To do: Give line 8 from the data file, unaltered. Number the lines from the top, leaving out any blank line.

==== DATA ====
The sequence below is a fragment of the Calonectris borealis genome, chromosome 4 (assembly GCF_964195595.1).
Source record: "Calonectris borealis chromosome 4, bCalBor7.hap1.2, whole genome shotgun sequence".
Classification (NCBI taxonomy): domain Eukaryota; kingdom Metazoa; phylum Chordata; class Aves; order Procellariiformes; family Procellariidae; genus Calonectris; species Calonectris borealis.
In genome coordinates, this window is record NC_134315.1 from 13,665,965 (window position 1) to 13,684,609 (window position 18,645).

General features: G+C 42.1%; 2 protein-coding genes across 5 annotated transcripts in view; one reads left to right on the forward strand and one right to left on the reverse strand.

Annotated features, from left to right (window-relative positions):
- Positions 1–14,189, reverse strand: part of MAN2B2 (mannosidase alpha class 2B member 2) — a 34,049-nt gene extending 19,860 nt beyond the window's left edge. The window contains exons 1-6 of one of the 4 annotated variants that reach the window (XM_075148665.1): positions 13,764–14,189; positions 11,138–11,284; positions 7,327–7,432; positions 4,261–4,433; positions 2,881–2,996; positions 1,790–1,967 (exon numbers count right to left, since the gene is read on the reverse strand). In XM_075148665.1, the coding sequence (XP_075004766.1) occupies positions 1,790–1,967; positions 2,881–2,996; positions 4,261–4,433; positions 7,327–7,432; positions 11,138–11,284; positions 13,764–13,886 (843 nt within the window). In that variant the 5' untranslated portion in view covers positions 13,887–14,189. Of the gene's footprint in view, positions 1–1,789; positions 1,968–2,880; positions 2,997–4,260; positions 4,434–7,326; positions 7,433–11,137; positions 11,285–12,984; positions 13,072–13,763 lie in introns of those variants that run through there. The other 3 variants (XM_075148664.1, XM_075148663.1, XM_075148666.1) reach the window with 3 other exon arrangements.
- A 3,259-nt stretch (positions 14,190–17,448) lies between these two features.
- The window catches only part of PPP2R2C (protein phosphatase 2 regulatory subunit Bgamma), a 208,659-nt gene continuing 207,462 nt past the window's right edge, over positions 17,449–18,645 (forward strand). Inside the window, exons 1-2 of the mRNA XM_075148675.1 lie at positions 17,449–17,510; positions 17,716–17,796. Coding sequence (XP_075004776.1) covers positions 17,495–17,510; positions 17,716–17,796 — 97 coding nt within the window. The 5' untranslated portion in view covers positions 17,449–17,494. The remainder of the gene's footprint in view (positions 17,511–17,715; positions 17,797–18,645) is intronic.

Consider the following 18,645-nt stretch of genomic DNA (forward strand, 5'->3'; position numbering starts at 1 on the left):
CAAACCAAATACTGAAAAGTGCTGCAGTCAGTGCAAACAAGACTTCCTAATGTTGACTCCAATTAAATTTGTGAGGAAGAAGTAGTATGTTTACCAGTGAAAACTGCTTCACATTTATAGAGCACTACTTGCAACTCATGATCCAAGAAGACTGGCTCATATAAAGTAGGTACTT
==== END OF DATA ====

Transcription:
- A 3,259-nt stretch (positions 14,190–17,448) lies between these two features.